The castle is 6 stories high, and only the first 2 stories are completely restored. The third is mostly restored and the are actively working on the others. It all looks so beautiful, very elegant and not overdone. The powerhouse is supposedly done, but it was closed to us because the high water had cut off access. the Child's Playhouse has had the exterior restored, and they are now just beginning on the
interior. So far they have spent 28 million, and I'm sure it wall take lots more. It will be magnificent when it is done. There is also a theater where we were able to see the obligatory 15 minute movie describing the history of the castle and the challenges of restoration. There was also a gift shop that just happened to have the perfect t-shirts for both of us. Fortunately, Heart Island is in the US, because there was a US Customs and Border Agent at the dock when we got off the boat to deal with any nefarious Canadians trying to sneak across the border, but we didn't have to deal with any of that.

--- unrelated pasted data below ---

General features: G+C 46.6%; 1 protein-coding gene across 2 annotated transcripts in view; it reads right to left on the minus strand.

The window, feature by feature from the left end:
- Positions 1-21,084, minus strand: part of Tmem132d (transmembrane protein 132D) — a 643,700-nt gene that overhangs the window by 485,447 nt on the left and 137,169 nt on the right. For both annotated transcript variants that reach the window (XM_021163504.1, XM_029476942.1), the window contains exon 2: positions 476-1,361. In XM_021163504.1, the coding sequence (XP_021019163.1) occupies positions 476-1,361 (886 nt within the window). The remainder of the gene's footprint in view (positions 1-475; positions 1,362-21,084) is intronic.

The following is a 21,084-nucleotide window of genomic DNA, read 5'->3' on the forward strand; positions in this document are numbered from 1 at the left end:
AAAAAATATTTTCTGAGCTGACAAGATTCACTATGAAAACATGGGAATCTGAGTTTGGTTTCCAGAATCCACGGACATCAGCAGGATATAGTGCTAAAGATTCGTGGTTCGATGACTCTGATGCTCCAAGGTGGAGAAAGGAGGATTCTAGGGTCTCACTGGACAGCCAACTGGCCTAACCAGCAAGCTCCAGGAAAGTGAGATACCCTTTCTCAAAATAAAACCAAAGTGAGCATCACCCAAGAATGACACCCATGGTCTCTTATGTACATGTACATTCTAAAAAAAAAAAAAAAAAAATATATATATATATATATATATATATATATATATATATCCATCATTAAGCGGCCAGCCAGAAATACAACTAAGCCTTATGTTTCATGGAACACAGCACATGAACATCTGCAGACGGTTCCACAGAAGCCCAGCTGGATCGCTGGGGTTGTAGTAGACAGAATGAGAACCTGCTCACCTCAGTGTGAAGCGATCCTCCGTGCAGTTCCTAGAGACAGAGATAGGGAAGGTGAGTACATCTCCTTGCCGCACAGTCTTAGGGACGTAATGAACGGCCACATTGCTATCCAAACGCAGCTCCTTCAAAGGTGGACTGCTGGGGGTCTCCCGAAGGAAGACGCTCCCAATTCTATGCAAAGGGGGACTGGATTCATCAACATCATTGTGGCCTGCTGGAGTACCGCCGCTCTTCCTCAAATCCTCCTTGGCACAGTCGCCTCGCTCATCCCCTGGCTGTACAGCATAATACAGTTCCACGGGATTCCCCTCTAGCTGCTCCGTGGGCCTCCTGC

The ride back was against the river current, so it was a little choppier, also the wind had picked up a little. Also since there are so many islands in the St Lawrence, the path we to to go out to Boldt Castle ended up being different than the path we took to return, so the islands we saw on the return trip were different than the ones we saw going out. It was very strange. By the time we arrived back at
the dock, it was about 1:45, and we still had a 3.5 hour ride to Plattsburgh! So we hopped on the bike, programmed the Garmin, cranked up the tunes and headed out. When we turned left out of the parking lot, the Garmin lady told us to follow RT-12 for the next 109 miles! Actually, RT-12 turned into RT-37 as the road turned from North to East.